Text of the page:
Essays & Articles
I had trouble finding a review of Pimsleur’s German course by someone with linguistics familiarity, so for my upcoming trip nach München I listened to all 100 30-minute lessons (50 hours), which took about two months (one lesson a day).
The Pimsleur method is: you repeat a native speaker’s spoken sentences, and practice by answering questions posed to you. A typical 30-second section will go like this:
English narrator (E): The word for post office in German is:
German narrator (G): Post. (pause). Die Post. (pause). Die Post.
E: How would you say, “How do I get to the post office?” (pause).
E: Say, “to the post office” (pause).
G: zur Post. (pause). zur Post.
E: Now, say, “How do I get to the post office? Literally, how come I to the post office?” (pause).
G: Wie komme ich zur Post? (pause). zur Post. (pause). Wie komme ich zur Post?
The sentences are constructed backwards, and you’re tested in the audio pauses to answer from memory. It’s effective: I’ve retained all of the vocabulary I learned, due to the use of graduated interval recall, or the process of repeating words at intervals spaced increasingly further apart (after one lesson, then three lessons, then after 15 lessons, and so on).
You become familar with the way native German sounds. I self-studied German for about a year before taking this course, but through reading I couldn’t acquire the cadence of the language. So, when I tried listening to Deutsche Welle I found myself despairing at the impenetrable throat-noise hurled at me.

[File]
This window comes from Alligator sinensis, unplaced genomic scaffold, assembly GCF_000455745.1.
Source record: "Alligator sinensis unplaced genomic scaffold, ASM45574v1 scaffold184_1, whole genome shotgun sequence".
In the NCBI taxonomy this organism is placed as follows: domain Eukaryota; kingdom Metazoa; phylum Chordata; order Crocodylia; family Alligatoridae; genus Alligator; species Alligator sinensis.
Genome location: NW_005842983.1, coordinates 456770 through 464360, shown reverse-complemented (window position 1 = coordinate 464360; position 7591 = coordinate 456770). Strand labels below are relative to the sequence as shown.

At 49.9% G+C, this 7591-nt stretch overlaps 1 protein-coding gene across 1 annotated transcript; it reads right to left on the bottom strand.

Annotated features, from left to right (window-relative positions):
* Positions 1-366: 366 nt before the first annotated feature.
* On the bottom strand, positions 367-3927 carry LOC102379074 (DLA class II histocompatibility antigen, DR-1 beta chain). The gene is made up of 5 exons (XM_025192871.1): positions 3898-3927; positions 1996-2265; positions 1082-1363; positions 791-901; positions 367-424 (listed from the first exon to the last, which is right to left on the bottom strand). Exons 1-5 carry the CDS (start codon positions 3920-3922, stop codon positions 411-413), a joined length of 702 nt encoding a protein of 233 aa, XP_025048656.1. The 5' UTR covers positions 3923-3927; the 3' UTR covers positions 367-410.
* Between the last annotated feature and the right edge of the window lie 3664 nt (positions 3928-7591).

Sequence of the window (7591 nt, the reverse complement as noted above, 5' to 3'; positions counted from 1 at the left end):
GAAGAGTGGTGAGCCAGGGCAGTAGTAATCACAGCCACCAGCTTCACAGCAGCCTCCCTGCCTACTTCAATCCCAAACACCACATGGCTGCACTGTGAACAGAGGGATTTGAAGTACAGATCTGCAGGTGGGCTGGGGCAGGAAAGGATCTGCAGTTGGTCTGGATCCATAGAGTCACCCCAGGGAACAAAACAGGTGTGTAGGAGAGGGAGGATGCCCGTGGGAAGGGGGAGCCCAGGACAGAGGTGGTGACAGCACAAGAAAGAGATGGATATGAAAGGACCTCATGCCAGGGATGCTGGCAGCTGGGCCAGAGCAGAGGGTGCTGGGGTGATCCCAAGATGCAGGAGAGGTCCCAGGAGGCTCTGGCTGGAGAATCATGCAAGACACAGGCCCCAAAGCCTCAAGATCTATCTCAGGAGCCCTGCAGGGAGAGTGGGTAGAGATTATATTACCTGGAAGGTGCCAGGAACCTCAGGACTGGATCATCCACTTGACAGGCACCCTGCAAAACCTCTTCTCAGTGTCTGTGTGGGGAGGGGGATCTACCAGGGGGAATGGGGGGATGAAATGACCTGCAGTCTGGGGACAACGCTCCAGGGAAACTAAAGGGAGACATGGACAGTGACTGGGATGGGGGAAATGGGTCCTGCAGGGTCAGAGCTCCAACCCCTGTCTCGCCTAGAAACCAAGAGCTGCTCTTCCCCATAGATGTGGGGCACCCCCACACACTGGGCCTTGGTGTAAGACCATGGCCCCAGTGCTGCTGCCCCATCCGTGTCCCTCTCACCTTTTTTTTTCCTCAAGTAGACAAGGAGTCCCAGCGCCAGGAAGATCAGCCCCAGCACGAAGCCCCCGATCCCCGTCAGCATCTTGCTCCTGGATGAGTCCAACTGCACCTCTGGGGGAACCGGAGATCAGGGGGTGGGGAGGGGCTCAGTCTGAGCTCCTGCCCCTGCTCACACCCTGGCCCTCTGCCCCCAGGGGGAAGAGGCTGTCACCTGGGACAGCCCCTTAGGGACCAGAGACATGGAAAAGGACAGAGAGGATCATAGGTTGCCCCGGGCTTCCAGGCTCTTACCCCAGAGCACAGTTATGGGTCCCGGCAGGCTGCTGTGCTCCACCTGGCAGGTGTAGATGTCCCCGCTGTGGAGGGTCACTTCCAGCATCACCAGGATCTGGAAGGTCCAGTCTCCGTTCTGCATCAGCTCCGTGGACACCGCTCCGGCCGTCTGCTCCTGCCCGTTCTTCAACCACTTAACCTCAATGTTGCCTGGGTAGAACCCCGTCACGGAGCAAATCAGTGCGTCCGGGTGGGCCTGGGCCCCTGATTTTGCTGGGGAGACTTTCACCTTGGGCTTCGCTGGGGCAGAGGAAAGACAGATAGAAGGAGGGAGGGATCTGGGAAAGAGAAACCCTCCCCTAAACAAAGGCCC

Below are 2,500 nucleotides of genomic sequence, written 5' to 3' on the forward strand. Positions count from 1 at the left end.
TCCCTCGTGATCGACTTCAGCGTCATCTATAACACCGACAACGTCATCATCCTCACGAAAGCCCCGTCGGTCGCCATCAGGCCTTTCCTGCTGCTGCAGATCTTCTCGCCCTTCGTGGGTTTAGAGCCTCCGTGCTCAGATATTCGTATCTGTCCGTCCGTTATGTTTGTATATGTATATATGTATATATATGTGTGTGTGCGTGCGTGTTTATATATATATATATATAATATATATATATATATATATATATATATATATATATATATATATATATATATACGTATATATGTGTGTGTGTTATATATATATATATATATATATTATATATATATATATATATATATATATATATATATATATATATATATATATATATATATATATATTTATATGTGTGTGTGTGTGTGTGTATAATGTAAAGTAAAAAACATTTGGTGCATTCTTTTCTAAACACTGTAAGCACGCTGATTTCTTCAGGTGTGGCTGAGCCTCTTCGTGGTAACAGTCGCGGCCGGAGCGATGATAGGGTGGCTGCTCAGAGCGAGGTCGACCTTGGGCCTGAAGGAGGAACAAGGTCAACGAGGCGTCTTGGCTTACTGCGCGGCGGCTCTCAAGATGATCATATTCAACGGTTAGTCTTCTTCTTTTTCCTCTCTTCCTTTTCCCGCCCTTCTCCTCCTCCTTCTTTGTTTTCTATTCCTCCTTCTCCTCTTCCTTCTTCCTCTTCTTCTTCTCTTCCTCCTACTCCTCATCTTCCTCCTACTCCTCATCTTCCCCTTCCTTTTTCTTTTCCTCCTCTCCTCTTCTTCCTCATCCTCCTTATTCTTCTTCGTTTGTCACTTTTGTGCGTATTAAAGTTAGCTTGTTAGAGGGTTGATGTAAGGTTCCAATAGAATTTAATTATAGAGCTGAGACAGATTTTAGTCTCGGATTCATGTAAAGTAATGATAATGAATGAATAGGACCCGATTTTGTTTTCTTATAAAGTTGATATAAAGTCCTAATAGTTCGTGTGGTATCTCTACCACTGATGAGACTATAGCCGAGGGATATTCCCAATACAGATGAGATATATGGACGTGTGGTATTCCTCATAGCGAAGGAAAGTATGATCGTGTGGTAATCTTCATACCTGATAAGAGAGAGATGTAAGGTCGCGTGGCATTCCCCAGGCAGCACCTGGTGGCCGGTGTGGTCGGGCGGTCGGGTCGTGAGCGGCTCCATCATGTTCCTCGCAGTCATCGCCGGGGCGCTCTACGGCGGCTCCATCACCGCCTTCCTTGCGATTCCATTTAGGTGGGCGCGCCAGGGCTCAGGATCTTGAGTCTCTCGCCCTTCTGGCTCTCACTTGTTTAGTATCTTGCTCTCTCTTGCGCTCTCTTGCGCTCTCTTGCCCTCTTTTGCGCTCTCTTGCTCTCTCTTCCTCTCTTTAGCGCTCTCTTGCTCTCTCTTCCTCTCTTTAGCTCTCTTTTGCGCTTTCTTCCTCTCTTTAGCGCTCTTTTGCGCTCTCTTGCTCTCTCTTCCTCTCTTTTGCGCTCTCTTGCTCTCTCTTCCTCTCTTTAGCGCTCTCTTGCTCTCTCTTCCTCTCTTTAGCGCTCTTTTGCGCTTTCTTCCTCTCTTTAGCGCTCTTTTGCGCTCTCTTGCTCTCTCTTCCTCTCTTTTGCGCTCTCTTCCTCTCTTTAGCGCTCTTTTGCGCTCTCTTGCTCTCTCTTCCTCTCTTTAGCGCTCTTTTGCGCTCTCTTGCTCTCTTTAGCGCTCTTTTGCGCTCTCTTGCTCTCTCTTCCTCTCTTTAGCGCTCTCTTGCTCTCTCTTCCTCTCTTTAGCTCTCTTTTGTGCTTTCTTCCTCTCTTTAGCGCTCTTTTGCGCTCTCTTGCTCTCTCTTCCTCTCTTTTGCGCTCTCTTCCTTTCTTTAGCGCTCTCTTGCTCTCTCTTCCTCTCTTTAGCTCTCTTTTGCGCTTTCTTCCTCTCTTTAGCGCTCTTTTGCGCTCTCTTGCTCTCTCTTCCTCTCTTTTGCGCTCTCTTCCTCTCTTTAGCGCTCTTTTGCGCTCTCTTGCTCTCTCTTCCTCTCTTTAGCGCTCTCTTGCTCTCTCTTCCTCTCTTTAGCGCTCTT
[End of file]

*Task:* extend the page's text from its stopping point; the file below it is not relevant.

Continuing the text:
It will become much easier to listen to sentences with unfamiliar German vocabulary, because your brain will separate grammatical constructions you’ve already heard, from truly new vocabulary. For example, if someone said to you (before studying the courses), “Es gibt mehr als eine Art der Freiheit: die Freiheit zu, und die Freiheit von”, your brain might think “es ???? mehr ??? ??? ???? zu und die ??????,” (translation: what?). But after being able to recognize basic sentence construction by studying the courses, your brain would think “es gibt mehr als eine ??? der ?????: die ????? zu, und die ????? von,” (translation: there exists more than one x of y: y to, and y from) making it easier for you to just ask what x and y mean, to fill in your comprehension.
Your response time to common German questions will increase dramatically, even if you don’t understand the question. You won’t have to rack your brain when someone asks you “Wissen Sie, wo man sich etwas Stoff beschaffen kann? (Do you know where one can score some drugs?)” You’ll just say, “Ich weiß es leider nicht (Unfortunately, I don’t know),” and go on your merry way.
You’ll be able to handle common small-talk, like, “What does your son do for a living?” (”Was ist ihr Sohn von Beruf?”), and give a reasonable answer, “Er arbeitet bei Google.” You’ll be able to ask for a doctor if you need help, tell time, fill-up a car, order two Schnitzel and ask a woman to play tennis with you, have a coffee afterwards, and then invite her over to your house after you’ve ensured she doesn’t have a husband. Oh, and the conversation is geared towards 40-year old American businessmen looking for a little something on the side while in Germany for the week. You learn how to bring someone their whiskey before you learn the word “bread” (actually, you never learn it).
Pimsleur fails at vocabulary. The course is titled “Comprehensive German.” False. You’ll learn basic, functional German, at times optimized for an adulterous businessman.